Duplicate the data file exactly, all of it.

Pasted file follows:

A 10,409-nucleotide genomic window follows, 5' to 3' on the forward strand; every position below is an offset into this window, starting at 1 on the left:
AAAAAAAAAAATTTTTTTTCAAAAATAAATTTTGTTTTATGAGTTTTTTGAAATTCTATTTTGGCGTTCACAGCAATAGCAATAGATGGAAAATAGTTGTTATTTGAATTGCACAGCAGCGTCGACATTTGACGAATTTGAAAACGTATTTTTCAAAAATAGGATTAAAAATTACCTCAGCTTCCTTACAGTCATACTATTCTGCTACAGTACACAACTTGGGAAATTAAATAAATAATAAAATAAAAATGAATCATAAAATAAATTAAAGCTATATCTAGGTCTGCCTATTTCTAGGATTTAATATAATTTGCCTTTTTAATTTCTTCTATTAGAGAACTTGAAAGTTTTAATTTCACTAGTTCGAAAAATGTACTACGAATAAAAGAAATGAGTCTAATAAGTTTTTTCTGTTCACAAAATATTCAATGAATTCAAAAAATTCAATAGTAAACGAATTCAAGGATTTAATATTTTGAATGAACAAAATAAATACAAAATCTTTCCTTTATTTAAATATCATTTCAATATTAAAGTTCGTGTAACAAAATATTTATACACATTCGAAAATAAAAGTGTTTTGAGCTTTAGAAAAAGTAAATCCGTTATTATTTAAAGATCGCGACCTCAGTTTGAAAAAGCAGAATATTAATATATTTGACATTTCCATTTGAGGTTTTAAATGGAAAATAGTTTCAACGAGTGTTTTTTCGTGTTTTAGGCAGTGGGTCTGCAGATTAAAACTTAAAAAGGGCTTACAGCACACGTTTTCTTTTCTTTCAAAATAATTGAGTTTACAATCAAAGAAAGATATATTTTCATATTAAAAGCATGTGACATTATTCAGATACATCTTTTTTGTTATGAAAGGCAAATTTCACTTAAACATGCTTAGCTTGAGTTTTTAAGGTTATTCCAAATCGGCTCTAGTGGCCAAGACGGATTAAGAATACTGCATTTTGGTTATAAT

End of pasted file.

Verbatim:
A 10,409-nucleotide genomic window follows, 5' to 3' on the forward strand; every position below is an offset into this window, starting at 1 on the left:
AAAAAAAAAAATTTTTTTTCAAAAATAAATTTTGTTTTATGAGTTTTTTGAAATTCTATTTTGGCGTTCACAGCAATAGCAATAGATGGAAAATAGTTGTTATTTGAATTGCACAGCAGCGTCGACATTTGACGAATTTGAAAACGTATTTTTCAAAAATAGGATTAAAAATTACCTCAGCTTCCTTACAGTCATACTATTCTGCTACAGTACACAACTTGGGAAATTAAATAAATAATAAAATAAAAATGAATCATAAAATAAATTAAAGCTATATCTAGGTCTGCCTATTTCTAGGATTTAATATAATTTGCCTTTTTAATTTCTTCTATTAGAGAACTTGAAAGTTTTAATTTCACTAGTTCGAAAAATGTACTACGAATAAAAGAAATGAGTCTAATAAGTTTTTTCTGTTCACAAAATATTCAATGAATTCAAAAAATTCAATAGTAAACGAATTCAAGGATTTAATATTTTGAATGAACAAAATAAATACAAAATCTTTCCTTTATTTAAATATCATTTCAATATTAAAGTTCGTGTAACAAAATATTTATACACATTCGAAAATAAAAGTGTTTTGAGCTTTAGAAAAAGTAAATCCGTTATTATTTAAAGATCGCGACCTCAGTTTGAAAAAGCAGAATATTAATATATTTGACATTTCCATTTGAGGTTTTAAATGGAAAATAGTTTCAACGAGTGTTTTTTCGTGTTTTAGGCAGTGGGTCTGCAGATTAAAACTTAAAAAGGGCTTACAGCACACGTTTTCTTTTCTTTCAAAATAATTGAGTTTACAATCAAAGAAAGATATATTTTCATATTAAAAGCATGTGACATTATTCAGATACATCTTTTTTGTTATGAAAGGCAAATTTCACTTAAACATGCTTAGCTTGAGTTTTTAAGGTTATTCCAAATCGGCTCTAGTGGCCAAGACGGATTAAGAATACTGCATTTTGGTTATAAT